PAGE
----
Rabbits aren't so appealing when they eat your prized plants, but growing flowers that figure low on the list of bunny favorites can deter them. Rabbits eat most plants when hungry, but you can live peaceably with them and have a flowering garden by selecting plants that rabbits usually avoid. Removing cover, such as low-hanging branches on shrubs and long grass, also makes your garden less inviting to rabbits.
Video of the Day
In the Shade
Rabbits can lurk unseen in shady spots, but some shade-loving flowers don't taste good to them. Chinese astilbe (Astilbe chinensis var. pumila) grows in partial and full shade and bears plumed clusters of mauve-pink flowers late spring through summer. Growing in mounds of ferny, airy foliage 9 to 12 inches tall and wide, this perennial grows in U.S. Department of Agriculture plant hardiness zones 4 through 8. Bishop's hat "Sulphureum" (Epimedium x versicolor "Sulphureum") is another shade-loving perennial rabbits dislike. Its foliage emerges red in spring, matures to green in summer and turns reddish in fall, and it bears short-spurred, yellow spring flowers. Hardy in USDA zones 5 through 9, bishop's hat "Sulphureum" grows 9 to 12 inches tall and 9 to 18 inches wide.
Rabbit-tolerant flowers are unappealing to bunnies visiting full-sun sites in the cool of dawn and twilight. Large-flowered tickseed "Early Sunrise" (Coreopsis grandiflora "Early Sunrise"), which grows in USDA zones 4 through 9, bears daisylike yellow flowers up to 2 inches wide late spring through late summer. Remove faded flowers to prolong blooming in "Early Sunrise," which grows 18 to 24 inches tall and wide. Stokes' aster "Klaus Jelitto" (Stokesia laevis "Klaus Jelitto") provides a colorful contrast with its powder blue summer flowers that grow 3 to 4 inches wide. Hardy in USDA zones 5 through 9, "Klaus Jelitto" grows 12 to 18 inches tall and wide.
In hot, dry summers, drought-tolerant plants that rabbits dislike reduce watering chores without cutting back on flowers. Bigroot geranium "Bevan's Variety" (Geranium macrorrhizum "Bevan's Variety") is named for its thick, spreading rhizomes that quickly form a dense ground cover. Its deep magenta flowers appear in spring and occasionally reappear in summer. "Bevan's Variety" thrives in full sun and partial shade, growing 9 to 12 inches tall and 18 to 24 inches wide, and it grows in USDA zones 3 through 8. Russian sage "Little Spire" (Perovskia atriplicifolia "Little Spire") bears tall branches of violet-blue flowers above clumps of finely dissected, aromatic foliage 18 to 24 inches tall and wide. Hardy in USDA zones 4 through 9, "Little Spire" thrives in full sun.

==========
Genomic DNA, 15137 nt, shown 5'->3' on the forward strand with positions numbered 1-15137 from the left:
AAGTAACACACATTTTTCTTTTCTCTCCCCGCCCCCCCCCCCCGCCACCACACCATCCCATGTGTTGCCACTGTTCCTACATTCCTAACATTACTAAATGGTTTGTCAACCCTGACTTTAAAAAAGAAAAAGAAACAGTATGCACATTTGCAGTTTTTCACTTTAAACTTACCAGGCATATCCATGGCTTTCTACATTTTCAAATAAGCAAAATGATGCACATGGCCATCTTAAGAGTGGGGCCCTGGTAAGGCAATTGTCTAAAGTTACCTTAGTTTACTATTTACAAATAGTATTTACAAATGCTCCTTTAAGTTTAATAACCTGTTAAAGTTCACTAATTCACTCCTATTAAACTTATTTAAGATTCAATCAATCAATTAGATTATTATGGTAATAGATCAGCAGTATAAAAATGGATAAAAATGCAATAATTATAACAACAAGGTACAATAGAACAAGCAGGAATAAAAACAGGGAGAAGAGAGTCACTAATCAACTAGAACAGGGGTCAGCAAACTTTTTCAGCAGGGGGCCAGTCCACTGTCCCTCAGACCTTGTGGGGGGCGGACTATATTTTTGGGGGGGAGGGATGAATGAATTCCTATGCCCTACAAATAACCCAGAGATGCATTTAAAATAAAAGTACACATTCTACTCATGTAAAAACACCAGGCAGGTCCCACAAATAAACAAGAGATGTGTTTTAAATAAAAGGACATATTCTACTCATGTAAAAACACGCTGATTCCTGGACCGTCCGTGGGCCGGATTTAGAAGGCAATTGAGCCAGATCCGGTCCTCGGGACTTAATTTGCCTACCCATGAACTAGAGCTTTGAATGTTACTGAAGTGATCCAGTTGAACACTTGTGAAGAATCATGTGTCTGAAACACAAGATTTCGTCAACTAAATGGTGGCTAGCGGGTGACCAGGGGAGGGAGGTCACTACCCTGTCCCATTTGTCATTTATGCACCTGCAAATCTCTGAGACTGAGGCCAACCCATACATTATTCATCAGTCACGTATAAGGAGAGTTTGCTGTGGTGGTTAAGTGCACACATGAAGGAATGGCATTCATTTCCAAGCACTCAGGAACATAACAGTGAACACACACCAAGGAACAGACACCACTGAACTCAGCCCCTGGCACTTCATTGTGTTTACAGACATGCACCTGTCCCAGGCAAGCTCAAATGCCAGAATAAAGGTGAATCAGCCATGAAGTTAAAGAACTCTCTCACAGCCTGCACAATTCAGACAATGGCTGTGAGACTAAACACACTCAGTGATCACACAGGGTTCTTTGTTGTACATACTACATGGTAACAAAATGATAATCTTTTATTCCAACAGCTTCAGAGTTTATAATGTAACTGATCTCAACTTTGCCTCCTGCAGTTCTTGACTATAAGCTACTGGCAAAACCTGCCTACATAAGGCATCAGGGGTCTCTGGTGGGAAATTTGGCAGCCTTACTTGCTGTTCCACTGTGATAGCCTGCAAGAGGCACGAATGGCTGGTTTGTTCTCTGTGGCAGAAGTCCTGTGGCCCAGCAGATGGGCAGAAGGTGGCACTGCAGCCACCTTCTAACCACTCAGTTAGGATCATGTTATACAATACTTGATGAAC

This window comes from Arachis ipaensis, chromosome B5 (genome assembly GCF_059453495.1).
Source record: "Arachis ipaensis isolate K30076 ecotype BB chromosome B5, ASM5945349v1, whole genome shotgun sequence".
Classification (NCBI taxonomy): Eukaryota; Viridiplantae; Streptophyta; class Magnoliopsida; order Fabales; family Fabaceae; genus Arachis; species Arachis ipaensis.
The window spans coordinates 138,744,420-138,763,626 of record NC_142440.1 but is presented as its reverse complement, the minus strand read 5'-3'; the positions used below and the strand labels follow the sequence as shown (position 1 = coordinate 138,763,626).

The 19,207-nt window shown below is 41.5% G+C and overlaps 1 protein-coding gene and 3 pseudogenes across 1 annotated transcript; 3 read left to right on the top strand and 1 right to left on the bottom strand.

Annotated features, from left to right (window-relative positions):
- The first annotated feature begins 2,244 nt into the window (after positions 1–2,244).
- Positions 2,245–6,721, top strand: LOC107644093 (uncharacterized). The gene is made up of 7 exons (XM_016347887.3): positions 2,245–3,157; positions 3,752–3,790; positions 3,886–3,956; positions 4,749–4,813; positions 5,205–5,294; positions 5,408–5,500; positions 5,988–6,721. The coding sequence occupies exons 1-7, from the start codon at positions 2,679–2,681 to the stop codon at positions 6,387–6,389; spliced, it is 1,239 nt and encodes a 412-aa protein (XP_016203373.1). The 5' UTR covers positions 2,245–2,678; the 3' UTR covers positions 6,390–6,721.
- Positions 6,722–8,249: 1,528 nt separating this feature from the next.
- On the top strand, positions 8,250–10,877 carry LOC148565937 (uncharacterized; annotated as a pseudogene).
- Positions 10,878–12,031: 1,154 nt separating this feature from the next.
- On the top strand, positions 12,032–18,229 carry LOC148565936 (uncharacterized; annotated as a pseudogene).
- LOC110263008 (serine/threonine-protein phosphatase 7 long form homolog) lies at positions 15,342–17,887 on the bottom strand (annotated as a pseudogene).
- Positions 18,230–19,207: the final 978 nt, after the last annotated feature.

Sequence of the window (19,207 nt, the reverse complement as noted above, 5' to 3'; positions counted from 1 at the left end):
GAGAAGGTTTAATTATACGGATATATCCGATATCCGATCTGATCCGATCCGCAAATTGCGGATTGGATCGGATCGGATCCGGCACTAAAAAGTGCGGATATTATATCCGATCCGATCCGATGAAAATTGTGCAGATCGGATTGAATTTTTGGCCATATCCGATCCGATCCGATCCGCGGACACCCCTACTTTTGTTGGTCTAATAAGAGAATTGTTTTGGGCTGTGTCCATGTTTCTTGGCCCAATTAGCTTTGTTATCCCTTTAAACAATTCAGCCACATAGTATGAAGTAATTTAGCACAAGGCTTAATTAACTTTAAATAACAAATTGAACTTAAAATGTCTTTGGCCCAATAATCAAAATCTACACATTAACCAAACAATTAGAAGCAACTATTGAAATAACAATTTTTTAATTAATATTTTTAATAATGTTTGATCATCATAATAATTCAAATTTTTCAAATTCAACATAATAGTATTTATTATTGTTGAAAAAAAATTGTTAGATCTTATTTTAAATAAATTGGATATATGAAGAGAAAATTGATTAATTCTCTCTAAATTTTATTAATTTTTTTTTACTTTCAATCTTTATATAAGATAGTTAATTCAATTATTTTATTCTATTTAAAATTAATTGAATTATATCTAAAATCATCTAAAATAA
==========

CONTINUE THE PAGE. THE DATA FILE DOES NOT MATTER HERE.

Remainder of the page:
When rabbits get their feet wet in your moist garden, grow flowers they usually avoid. Siberian iris "Caesar's Brother" (Iris "Caesar's Brother") grows in USDA zones 3 through 8 and thrives in moist, fertile soil. Producing deep purple spring flowers on spikes 40 inches tall, "Caesar's Brother" grows in clumps of grassy foliage 36 to 48 inches tall and 30 to 36 inches wide. Cardinal flower "Queen Victoria" (Lobelia cardinalis "Queen Victoria") bears vivid red spikes of summer flowers above clumps of dark reddish-purple foliage 36 to 48 inches tall and 18 to 24 inches wide. Hardy in USDA zones 4 through 9, "Queen Victoria" requires constant moisture. Both flowers grow in full sun and partial shade, though "Queen Victoria" only tolerates full sun in cooler zones.